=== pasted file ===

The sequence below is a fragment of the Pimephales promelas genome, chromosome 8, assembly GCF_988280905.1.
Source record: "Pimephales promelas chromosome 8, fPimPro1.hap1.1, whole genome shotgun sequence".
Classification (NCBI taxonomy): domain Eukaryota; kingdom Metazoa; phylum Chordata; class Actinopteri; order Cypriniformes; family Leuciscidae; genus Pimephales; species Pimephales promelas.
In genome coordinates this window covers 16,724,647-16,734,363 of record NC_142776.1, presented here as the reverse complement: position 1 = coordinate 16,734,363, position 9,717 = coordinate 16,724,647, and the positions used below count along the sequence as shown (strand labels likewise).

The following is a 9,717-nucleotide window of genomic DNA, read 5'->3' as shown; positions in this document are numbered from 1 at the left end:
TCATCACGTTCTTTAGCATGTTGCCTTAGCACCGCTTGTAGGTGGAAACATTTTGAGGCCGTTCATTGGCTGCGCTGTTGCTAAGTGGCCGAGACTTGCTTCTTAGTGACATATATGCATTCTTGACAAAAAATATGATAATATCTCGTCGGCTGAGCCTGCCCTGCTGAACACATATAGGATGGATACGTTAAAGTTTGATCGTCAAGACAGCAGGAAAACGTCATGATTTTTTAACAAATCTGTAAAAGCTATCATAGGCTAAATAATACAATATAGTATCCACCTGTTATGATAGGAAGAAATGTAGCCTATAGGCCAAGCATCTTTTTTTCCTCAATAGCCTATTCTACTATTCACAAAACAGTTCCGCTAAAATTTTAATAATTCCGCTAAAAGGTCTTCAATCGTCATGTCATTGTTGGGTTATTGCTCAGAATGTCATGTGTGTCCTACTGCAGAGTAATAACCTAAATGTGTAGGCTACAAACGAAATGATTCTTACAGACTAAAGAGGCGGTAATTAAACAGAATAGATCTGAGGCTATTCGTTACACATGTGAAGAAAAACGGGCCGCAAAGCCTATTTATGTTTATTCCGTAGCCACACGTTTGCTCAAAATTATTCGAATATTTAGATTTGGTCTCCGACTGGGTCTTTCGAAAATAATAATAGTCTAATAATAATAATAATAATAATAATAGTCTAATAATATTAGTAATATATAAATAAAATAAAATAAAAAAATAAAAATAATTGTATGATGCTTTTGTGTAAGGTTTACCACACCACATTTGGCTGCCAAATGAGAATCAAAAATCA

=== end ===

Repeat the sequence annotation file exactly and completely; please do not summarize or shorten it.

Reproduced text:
The sequence below is a fragment of the Pimephales promelas genome, chromosome 8, assembly GCF_988280905.1.
Source record: "Pimephales promelas chromosome 8, fPimPro1.hap1.1, whole genome shotgun sequence".
Classification (NCBI taxonomy): domain Eukaryota; kingdom Metazoa; phylum Chordata; class Actinopteri; order Cypriniformes; family Leuciscidae; genus Pimephales; species Pimephales promelas.
In genome coordinates this window covers 16,724,647-16,734,363 of record NC_142776.1, presented here as the reverse complement: position 1 = coordinate 16,734,363, position 9,717 = coordinate 16,724,647, and the positions used below count along the sequence as shown (strand labels likewise).

The following is a 9,717-nucleotide window of genomic DNA, read 5'->3' as shown; positions in this document are numbered from 1 at the left end:
TCATCACGTTCTTTAGCATGTTGCCTTAGCACCGCTTGTAGGTGGAAACATTTTGAGGCCGTTCATTGGCTGCGCTGTTGCTAAGTGGCCGAGACTTGCTTCTTAGTGACATATATGCATTCTTGACAAAAAATATGATAATATCTCGTCGGCTGAGCCTGCCCTGCTGAACACATATAGGATGGATACGTTAAAGTTTGATCGTCAAGACAGCAGGAAAACGTCATGATTTTTTAACAAATCTGTAAAAGCTATCATAGGCTAAATAATACAATATAGTATCCACCTGTTATGATAGGAAGAAATGTAGCCTATAGGCCAAGCATCTTTTTTTCCTCAATAGCCTATTCTACTATTCACAAAACAGTTCCGCTAAAATTTTAATAATTCCGCTAAAAGGTCTTCAATCGTCATGTCATTGTTGGGTTATTGCTCAGAATGTCATGTGTGTCCTACTGCAGAGTAATAACCTAAATGTGTAGGCTACAAACGAAATGATTCTTACAGACTAAAGAGGCGGTAATTAAACAGAATAGATCTGAGGCTATTCGTTACACATGTGAAGAAAAACGGGCCGCAAAGCCTATTTATGTTTATTCCGTAGCCACACGTTTGCTCAAAATTATTCGAATATTTAGATTTGGTCTCCGACTGGGTCTTTCGAAAATAATAATAGTCTAATAATAATAATAATAATAATAATAGTCTAATAATATTAGTAATATATAAATAAAATAAAATAAAAAAATAAAAATAATTGTATGATGCTTTTGTGTAAGGTTTACCACACCACATTTGGCTGCCAAATGAGAATCAAAAATCA